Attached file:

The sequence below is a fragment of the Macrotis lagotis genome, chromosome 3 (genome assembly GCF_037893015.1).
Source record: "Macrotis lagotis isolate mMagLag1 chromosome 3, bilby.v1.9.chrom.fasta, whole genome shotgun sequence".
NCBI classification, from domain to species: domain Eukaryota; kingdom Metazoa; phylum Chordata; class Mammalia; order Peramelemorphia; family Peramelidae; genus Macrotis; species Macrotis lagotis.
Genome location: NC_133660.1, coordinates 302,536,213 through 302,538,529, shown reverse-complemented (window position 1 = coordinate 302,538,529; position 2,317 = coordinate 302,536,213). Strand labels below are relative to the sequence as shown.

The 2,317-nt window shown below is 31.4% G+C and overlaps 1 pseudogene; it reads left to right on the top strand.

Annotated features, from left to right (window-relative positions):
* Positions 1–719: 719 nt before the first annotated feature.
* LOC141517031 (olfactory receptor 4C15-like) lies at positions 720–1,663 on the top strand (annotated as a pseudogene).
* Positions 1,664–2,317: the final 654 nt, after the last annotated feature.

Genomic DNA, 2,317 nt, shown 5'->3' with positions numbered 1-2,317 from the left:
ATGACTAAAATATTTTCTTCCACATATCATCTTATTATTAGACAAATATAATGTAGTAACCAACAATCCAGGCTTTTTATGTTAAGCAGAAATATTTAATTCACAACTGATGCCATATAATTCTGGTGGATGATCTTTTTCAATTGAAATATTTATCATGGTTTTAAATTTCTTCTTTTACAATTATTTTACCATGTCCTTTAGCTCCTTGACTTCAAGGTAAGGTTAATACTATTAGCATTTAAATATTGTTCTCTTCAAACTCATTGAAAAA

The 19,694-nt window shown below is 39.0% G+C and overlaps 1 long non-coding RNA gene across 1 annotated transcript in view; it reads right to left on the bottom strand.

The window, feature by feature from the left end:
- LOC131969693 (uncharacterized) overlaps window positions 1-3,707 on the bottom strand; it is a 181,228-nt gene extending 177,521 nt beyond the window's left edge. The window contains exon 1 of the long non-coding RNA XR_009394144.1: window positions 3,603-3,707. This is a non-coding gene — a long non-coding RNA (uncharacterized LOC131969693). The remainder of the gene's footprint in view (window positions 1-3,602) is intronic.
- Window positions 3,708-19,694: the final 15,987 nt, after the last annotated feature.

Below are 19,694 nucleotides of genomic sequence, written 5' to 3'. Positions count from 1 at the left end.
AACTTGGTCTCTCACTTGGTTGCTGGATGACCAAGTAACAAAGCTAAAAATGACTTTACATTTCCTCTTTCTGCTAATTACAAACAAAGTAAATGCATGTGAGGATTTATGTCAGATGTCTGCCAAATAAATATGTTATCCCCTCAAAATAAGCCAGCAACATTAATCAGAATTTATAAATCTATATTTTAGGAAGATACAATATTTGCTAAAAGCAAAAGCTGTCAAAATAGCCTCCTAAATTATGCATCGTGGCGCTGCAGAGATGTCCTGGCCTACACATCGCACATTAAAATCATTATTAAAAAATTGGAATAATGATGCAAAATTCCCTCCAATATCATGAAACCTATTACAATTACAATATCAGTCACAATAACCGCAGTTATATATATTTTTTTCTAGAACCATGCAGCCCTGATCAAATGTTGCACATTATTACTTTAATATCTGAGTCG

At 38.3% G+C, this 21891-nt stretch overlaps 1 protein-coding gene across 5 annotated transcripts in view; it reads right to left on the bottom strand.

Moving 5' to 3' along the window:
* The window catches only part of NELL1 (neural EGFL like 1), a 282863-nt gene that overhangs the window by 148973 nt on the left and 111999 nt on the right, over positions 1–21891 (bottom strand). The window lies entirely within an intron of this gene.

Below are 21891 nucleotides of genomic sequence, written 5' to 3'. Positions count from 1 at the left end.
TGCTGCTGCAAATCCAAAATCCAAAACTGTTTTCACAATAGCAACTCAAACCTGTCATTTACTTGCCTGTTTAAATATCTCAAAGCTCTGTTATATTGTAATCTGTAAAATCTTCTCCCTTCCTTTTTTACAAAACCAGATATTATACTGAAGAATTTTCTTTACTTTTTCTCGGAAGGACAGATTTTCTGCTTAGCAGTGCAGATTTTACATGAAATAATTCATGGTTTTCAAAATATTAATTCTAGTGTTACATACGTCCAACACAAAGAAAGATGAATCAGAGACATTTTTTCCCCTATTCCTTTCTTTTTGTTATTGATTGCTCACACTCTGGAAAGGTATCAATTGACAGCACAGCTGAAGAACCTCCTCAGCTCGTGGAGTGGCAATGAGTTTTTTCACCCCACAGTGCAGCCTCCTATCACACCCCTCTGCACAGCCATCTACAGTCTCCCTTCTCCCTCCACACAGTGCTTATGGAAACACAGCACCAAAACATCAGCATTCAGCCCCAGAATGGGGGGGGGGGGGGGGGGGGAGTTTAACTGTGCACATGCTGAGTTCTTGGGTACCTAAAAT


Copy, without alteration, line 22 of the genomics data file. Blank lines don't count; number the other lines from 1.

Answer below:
TGCTGCTGCAAATCCAAAATCCAAAACTGTTTTCACAATAGCAACTCAAACCTGTCATTTACTTGCCTGTTTAAATATCTCAAAGCTCTGTTATATTGTAATCTGTAAAATCTTCTCCCTTCCTTTTTTACAAAACCAGATATTATACTGAAGAATTTTCTTTACTTTTTCTCGGAAGGACAGATTTTCTGCTTAGCAGTGCAGATTTTACATGAAATAATTCATGGTTTTCAAAATATTAATTCTAGTGTTACATACGTCCAACACAAAGAAAGATGAATCAGAGACATTTTTTCCCCTATTCCTTTCTTTTTGTTATTGATTGCTCACACTCTGGAAAGGTATCAATTGACAGCACAGCTGAAGAACCTCCTCAGCTCGTGGAGTGGCAATGAGTTTTTTCACCCCACAGTGCAGCCTCCTATCACACCCCTCTGCACAGCCATCTACAGTCTCCCTTCTCCCTCCACACAGTGCTTATGGAAACACAGCACCAAAACATCAGCATTCAGCCCCAGAATGGGGGGGGGGGGGGGGGGGGAGTTTAACTGTGCACATGCTGAGTTCTTGGGTACCTAAAAT